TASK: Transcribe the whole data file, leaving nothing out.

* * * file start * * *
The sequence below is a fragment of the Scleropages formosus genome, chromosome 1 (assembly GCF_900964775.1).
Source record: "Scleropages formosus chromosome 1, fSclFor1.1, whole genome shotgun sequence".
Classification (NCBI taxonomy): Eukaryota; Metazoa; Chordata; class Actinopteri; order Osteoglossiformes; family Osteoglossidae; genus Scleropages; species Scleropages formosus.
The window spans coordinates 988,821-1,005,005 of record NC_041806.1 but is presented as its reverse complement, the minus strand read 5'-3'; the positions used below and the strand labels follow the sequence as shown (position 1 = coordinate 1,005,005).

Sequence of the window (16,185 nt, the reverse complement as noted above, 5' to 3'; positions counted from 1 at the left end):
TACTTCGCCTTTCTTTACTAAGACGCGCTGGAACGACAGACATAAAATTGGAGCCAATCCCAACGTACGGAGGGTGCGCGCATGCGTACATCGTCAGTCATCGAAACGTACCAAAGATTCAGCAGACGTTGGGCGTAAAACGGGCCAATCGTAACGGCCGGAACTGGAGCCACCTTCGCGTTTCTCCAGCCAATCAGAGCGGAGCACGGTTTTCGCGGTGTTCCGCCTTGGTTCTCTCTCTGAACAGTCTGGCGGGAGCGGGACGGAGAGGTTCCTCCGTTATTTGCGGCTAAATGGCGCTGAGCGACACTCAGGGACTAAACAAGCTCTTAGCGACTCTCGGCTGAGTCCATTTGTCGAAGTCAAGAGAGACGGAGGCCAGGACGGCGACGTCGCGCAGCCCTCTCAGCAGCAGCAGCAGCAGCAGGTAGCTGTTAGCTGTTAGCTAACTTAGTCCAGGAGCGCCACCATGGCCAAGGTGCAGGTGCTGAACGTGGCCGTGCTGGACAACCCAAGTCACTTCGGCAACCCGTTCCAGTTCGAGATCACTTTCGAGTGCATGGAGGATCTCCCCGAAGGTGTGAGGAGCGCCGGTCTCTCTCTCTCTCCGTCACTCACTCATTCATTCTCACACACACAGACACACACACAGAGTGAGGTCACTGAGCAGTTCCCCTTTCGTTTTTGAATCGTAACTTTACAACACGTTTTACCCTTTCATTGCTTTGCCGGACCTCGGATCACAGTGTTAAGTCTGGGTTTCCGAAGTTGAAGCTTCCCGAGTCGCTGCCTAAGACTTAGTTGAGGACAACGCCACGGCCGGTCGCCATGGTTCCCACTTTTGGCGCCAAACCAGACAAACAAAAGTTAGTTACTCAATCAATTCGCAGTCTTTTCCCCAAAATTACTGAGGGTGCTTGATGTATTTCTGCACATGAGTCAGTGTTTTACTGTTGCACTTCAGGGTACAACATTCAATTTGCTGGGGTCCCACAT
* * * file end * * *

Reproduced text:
The sequence below is a fragment of the Scleropages formosus genome, chromosome 1 (assembly GCF_900964775.1).
Source record: "Scleropages formosus chromosome 1, fSclFor1.1, whole genome shotgun sequence".
Classification (NCBI taxonomy): Eukaryota; Metazoa; Chordata; class Actinopteri; order Osteoglossiformes; family Osteoglossidae; genus Scleropages; species Scleropages formosus.
The window spans coordinates 988,821-1,005,005 of record NC_041806.1 but is presented as its reverse complement, the minus strand read 5'-3'; the positions used below and the strand labels follow the sequence as shown (position 1 = coordinate 1,005,005).

Sequence of the window (16,185 nt, the reverse complement as noted above, 5' to 3'; positions counted from 1 at the left end):
TACTTCGCCTTTCTTTACTAAGACGCGCTGGAACGACAGACATAAAATTGGAGCCAATCCCAACGTACGGAGGGTGCGCGCATGCGTACATCGTCAGTCATCGAAACGTACCAAAGATTCAGCAGACGTTGGGCGTAAAACGGGCCAATCGTAACGGCCGGAACTGGAGCCACCTTCGCGTTTCTCCAGCCAATCAGAGCGGAGCACGGTTTTCGCGGTGTTCCGCCTTGGTTCTCTCTCTGAACAGTCTGGCGGGAGCGGGACGGAGAGGTTCCTCCGTTATTTGCGGCTAAATGGCGCTGAGCGACACTCAGGGACTAAACAAGCTCTTAGCGACTCTCGGCTGAGTCCATTTGTCGAAGTCAAGAGAGACGGAGGCCAGGACGGCGACGTCGCGCAGCCCTCTCAGCAGCAGCAGCAGCAGCAGGTAGCTGTTAGCTGTTAGCTAACTTAGTCCAGGAGCGCCACCATGGCCAAGGTGCAGGTGCTGAACGTGGCCGTGCTGGACAACCCAAGTCACTTCGGCAACCCGTTCCAGTTCGAGATCACTTTCGAGTGCATGGAGGATCTCCCCGAAGGTGTGAGGAGCGCCGGTCTCTCTCTCTCTCCGTCACTCACTCATTCATTCTCACACACACAGACACACACACAGAGTGAGGTCACTGAGCAGTTCCCCTTTCGTTTTTGAATCGTAACTTTACAACACGTTTTACCCTTTCATTGCTTTGCCGGACCTCGGATCACAGTGTTAAGTCTGGGTTTCCGAAGTTGAAGCTTCCCGAGTCGCTGCCTAAGACTTAGTTGAGGACAACGCCACGGCCGGTCGCCATGGTTCCCACTTTTGGCGCCAAACCAGACAAACAAAAGTTAGTTACTCAATCAATTCGCAGTCTTTTCCCCAAAATTACTGAGGGTGCTTGATGTATTTCTGCACATGAGTCAGTGTTTTACTGTTGCACTTCAGGGTACAACATTCAATTTGCTGGGGTCCCACAT